This poet from Vermont is a Seattle institution… Courtesy of Rajnii Eddins
When Rajnii Eddins moved from Seattle to Vermont 12 years ago, I felt that city had lost much of its culture. Her mother, Randee Eddins, founded the African American Writers Alliance, an organization I became involved with in the first half of the 1990s. When I was teaching high school literature at Seattle Central College in the second mid-1990s, the best mind in the class was undoubtedly Eddins. Indeed, he read to the class the entire ebony rich book by Zora Neale Hurston Their eyes looked at God impeccably. They understood him, and he understood the novel.
In the 2000s, Rajnii Eddins was a member of a woefully underrated but hugely influential rap group of its time: 500 Years, as in 500 Years of Slavery. He also made guest appearances on a number of 206 records, one of which is Gabriel Teodros’ beautiful and moving one. labor of love. He also commissioned one of the 206 greatest hip-hop tracks ever produced, Helladope’s “Mind Shiftin'” cutscene:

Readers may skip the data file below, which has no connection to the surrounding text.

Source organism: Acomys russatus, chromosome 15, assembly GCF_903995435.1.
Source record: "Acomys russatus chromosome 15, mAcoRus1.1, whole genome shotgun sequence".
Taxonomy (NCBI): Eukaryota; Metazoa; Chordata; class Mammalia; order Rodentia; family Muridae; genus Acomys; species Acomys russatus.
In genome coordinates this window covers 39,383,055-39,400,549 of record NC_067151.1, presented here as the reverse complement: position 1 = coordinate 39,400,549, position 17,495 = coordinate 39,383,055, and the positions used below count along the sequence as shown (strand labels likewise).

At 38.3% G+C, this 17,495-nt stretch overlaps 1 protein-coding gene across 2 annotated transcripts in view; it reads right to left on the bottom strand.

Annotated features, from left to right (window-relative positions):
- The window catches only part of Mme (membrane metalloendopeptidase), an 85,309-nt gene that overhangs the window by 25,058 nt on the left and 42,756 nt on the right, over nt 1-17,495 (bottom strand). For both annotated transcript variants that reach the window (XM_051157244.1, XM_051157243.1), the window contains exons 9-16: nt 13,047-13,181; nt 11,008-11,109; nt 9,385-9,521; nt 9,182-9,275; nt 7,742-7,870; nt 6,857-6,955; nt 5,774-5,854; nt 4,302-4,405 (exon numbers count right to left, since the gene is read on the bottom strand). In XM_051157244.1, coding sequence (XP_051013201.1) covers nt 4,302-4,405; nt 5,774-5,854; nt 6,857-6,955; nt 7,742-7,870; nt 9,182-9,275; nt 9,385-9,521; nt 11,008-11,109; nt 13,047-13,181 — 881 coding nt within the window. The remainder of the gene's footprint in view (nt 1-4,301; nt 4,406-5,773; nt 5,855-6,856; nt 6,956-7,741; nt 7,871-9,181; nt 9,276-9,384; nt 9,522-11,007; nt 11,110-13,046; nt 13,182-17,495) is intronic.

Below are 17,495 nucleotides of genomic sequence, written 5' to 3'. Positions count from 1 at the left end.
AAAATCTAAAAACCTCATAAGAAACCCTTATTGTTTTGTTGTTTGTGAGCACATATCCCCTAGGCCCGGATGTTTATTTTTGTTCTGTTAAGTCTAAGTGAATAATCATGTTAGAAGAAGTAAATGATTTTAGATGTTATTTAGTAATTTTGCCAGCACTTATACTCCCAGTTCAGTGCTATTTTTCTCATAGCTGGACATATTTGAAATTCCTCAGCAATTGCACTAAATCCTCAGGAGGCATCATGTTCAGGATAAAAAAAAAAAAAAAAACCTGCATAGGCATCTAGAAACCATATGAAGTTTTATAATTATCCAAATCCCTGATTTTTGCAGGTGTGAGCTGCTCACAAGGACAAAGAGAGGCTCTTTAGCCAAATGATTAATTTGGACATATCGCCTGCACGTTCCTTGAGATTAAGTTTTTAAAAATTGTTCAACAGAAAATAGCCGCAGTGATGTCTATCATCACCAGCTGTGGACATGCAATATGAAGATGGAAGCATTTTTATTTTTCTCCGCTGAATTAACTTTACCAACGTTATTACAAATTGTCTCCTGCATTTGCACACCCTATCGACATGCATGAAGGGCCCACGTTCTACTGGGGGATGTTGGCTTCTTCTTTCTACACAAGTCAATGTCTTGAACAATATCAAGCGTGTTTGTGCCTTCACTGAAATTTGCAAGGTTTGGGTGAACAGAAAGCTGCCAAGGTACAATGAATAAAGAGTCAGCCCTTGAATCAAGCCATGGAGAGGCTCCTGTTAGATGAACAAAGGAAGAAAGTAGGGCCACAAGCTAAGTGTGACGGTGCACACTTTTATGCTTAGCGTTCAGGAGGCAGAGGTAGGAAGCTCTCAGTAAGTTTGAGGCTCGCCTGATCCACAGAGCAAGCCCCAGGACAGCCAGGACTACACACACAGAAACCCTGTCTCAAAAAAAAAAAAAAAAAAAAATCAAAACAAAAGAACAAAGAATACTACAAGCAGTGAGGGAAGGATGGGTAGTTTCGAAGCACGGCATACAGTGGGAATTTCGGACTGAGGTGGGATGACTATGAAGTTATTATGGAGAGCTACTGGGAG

The Eddins had a home near downtown Renton that rose above and overlooked the Renton Municipal Airport. The events they organized there attracted artists from all walks of life. Both were a cultural institution. They were also finalists for Foreign’s Gong Show (if I remember correctly). According to former 500 Years member and current DJ KEXP Teodros (whose memory I trust), the Eddins also hosted a Langston Hughes Performing Arts Institute series, The Poetry Experience, which had a massive impact on 206 hiphop. (According to Teodros’ recollection, Macklemore learned to rap there.)
Then the Eddins moved to Vermont. What a waste of talent. But Rajnii Eddins is back to read new poetry at Wa Na Wari tonight and also this Saturday, April 23, at the same venue.
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